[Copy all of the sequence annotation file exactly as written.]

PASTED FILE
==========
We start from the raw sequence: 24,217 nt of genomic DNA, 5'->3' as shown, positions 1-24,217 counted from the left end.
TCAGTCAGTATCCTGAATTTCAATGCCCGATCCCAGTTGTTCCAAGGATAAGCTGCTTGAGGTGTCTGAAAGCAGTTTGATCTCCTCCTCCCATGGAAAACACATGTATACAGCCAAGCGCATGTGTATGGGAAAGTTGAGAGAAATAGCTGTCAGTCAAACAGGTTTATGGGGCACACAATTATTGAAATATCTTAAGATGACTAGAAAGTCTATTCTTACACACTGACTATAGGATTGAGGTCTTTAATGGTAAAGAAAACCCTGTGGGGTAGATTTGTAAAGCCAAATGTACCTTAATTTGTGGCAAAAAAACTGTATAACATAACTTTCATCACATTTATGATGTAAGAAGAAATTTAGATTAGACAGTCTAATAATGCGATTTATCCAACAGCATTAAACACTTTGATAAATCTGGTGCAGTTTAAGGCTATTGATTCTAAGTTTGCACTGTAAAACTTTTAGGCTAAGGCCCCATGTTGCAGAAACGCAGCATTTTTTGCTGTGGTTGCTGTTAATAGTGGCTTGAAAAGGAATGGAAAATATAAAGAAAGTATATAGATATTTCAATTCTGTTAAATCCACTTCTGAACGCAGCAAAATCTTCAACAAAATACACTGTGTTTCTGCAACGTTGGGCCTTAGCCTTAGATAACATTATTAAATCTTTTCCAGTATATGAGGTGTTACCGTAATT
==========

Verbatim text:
We start from the raw sequence: 24,217 nt of genomic DNA, 5'->3' as shown, positions 1-24,217 counted from the left end.
TCAGTCAGTATCCTGAATTTCAATGCCCGATCCCAGTTGTTCCAAGGATAAGCTGCTTGAGGTGTCTGAAAGCAGTTTGATCTCCTCCTCCCATGGAAAACACATGTATACAGCCAAGCGCATGTGTATGGGAAAGTTGAGAGAAATAGCTGTCAGTCAAACAGGTTTATGGGGCACACAATTATTGAAATATCTTAAGATGACTAGAAAGTCTATTCTTACACACTGACTATAGGATTGAGGTCTTTAATGGTAAAGAAAACCCTGTGGGGTAGATTTGTAAAGCCAAATGTACCTTAATTTGTGGCAAAAAAACTGTATAACATAACTTTCATCACATTTATGATGTAAGAAGAAATTTAGATTAGACAGTCTAATAATGCGATTTATCCAACAGCATTAAACACTTTGATAAATCTGGTGCAGTTTAAGGCTATTGATTCTAAGTTTGCACTGTAAAACTTTTAGGCTAAGGCCCCATGTTGCAGAAACGCAGCATTTTTTGCTGTGGTTGCTGTTAATAGTGGCTTGAAAAGGAATGGAAAATATAAAGAAAGTATATAGATATTTCAATTCTGTTAAATCCACTTCTGAACGCAGCAAAATCTTCAACAAAATACACTGTGTTTCTGCAACGTTGGGCCTTAGCCTTAGATAACATTATTAAATCTTTTCCAGTATATGAGGTGTTACCGTAATT